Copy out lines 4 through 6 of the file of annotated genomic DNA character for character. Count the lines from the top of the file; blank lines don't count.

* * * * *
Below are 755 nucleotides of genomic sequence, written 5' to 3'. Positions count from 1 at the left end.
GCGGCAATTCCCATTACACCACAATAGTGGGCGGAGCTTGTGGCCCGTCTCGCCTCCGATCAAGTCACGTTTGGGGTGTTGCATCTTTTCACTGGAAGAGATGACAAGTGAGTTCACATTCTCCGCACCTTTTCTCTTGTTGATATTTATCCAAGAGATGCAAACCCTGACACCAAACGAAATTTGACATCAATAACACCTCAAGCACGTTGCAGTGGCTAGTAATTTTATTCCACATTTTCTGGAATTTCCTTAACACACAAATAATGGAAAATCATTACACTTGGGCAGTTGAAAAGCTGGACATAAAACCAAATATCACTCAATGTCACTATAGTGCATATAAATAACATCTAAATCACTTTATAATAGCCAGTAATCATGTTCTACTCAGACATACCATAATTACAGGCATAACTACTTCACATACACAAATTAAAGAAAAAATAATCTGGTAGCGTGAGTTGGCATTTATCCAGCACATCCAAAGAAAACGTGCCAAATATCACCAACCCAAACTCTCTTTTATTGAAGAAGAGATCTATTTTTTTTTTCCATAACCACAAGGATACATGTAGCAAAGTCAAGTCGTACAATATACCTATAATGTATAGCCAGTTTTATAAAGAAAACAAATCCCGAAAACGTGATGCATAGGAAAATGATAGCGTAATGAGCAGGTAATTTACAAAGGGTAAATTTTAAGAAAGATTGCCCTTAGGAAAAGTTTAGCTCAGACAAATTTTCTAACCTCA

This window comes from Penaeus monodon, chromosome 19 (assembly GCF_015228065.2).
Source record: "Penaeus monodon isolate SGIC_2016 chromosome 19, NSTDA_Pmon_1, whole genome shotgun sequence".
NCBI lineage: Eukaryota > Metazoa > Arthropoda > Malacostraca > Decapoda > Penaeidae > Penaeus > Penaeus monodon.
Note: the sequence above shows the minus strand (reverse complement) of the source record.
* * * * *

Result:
Source record: "Penaeus monodon isolate SGIC_2016 chromosome 19, NSTDA_Pmon_1, whole genome shotgun sequence".
NCBI lineage: Eukaryota > Metazoa > Arthropoda > Malacostraca > Decapoda > Penaeidae > Penaeus > Penaeus monodon.
Note: the sequence above shows the minus strand (reverse complement) of the source record.